Certificates of Deposit are common vehicles for people to achieve some income on cash savings with relatively little risk.
CDs allow a saver to set aside cash for a specific term (ranging from a few months to a few years) and lock in interest rates. In exchange for having money tied up during that time period, CDs generally have higher interest rates than standard savings accounts.
Fortunately, there are ways to lock in the stability and safe returns of CDs while also taking advantage of rising rates. Step-up CDs allow a person to hold money in a CD and take advantage of a higher rate if it comes along.
Not all banks offer step-up CDs and they often come with restrictions. It’s also important to read the fine print on the interest rates you’ll receive. But they can be a helpful option for those looking to maximize the returns on their cash holdings.
Defining Step-Up CDs
Banks and credit unions don’t always use the same terminology, so for the purpose of this article, we’ll use “Step-Up CDs” to refer to a CD with an interest rate that rises automatically at specific points in time. Some banks or credit unions refer to these as “Step-Up Rate CDs.” A CD of this kind will raise rates according to a predetermined schedule, such as an additional tenth of a point every six months.
The idea behind step-up CDs is to allow people to keep their money in the safety of CDs while taking advantage of rising interest rates.
Some banks and credit unions use the term “Bump-Up CDs” or “Jump-Up CDs,” but those may refer to CDs that allow you to get a rate increase only upon request. With these kinds of CDs, an account holder can request that the rate rise once before the end of the CD term. Usually, this request can only be made once, which makes things challenging for the account holder, as they are left trying to predict the most advantageous time to request a rate bump.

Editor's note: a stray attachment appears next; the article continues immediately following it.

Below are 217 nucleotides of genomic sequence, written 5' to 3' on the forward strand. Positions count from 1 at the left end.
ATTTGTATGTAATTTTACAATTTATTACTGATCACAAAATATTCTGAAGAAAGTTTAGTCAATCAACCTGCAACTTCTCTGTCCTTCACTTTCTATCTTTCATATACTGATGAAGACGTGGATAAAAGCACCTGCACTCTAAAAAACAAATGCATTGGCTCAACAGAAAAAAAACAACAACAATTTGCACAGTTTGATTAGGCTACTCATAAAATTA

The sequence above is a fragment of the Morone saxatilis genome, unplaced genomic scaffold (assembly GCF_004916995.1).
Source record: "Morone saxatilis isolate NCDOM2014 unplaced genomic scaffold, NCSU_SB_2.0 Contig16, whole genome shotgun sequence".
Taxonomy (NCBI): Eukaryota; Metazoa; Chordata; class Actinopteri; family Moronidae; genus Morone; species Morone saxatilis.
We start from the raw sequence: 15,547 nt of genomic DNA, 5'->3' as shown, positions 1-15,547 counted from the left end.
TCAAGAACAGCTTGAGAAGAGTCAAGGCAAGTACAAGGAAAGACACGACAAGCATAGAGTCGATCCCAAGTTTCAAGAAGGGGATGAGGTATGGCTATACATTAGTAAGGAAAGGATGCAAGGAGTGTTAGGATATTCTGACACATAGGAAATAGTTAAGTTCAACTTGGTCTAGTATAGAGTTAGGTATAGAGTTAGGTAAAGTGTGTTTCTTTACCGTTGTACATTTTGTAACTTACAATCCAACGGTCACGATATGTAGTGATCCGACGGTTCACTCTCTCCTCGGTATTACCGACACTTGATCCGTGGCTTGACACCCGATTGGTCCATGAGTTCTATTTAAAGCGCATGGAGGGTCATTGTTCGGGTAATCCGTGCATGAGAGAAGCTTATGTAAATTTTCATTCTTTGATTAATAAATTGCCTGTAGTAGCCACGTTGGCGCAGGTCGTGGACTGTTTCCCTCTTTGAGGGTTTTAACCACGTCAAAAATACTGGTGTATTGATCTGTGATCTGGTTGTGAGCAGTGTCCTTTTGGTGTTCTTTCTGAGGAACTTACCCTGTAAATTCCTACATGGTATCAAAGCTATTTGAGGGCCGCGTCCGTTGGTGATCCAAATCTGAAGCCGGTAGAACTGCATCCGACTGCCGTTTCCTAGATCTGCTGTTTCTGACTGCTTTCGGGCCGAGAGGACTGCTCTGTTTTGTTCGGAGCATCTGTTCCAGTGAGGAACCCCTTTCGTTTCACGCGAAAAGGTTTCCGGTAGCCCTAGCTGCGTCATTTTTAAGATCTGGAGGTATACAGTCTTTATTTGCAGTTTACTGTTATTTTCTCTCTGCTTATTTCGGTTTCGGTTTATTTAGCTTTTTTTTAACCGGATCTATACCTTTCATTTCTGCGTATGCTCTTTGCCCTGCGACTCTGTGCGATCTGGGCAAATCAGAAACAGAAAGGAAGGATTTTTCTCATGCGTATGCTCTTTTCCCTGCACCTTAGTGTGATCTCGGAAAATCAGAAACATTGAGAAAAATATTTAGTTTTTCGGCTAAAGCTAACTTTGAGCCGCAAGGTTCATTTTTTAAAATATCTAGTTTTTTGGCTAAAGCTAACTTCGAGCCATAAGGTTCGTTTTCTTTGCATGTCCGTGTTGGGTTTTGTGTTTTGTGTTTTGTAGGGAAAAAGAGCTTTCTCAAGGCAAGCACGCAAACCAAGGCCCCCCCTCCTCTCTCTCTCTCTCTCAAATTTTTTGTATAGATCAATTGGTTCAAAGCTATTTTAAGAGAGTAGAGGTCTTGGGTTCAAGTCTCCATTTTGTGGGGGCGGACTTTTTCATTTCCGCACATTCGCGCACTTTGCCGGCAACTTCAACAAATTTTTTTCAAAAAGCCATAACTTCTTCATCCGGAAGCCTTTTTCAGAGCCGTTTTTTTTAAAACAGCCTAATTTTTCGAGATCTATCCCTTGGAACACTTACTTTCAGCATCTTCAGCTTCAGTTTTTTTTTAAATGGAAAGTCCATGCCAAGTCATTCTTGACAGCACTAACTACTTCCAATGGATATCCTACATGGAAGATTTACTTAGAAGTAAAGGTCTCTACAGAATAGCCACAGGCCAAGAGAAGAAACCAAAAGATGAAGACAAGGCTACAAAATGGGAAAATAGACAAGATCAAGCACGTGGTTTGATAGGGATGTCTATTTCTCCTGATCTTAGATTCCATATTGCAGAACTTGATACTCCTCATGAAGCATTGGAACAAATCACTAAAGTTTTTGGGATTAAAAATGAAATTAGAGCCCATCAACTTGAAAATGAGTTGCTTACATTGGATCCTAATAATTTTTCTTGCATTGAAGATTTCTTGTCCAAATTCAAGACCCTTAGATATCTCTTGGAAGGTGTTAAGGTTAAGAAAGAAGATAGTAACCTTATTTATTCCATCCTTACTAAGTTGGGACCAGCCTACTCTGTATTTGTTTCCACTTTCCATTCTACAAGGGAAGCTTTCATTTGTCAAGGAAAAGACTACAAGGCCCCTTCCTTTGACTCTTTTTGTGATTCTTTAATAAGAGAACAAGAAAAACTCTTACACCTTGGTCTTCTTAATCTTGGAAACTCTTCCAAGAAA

Be sure to understand all the details about the interest rate on any CD before opening.
The Pros and Cons
Step-up CDs offer a safe investment and the automatic rise in interest rates will ensure that earnings on the CD may outpace the rate of inflation. It also saves you the effort of researching CDs to find better rates.
On the downside, the starting interest rate on step-up CDs may be lower than traditional CDs. In many instances, you may do better keeping CDs in shorter terms and simply finding new CDs with higher interest rates upon maturity.
If you want to place your money in CDs but are concerned about rising rates, placing money in shorter-term CDs may be more appropriate for you. Locking up your money for a few months as opposed to five years will give you the flexibility to open new CDs with higher rates once the short terms end. The downside to this is that short-term CDs may have lower rates.
Another approach is to set up a “CD Ladder” in which money is placed in multiple CDs with a variety of rates and terms. This allows you to lock in some money in long-term CDs with higher rates while having the flexibility to move some money into new CDs as rates rise.
Savers can also get safe returns and protect against inflation through certain kinds of bond products. U.S. Treasury Inflation-Protected Securities (TIPS) are bonds that rise in value along with the Consumer Price Index. This creates a low-risk investment that is protected from losing value due to inflation.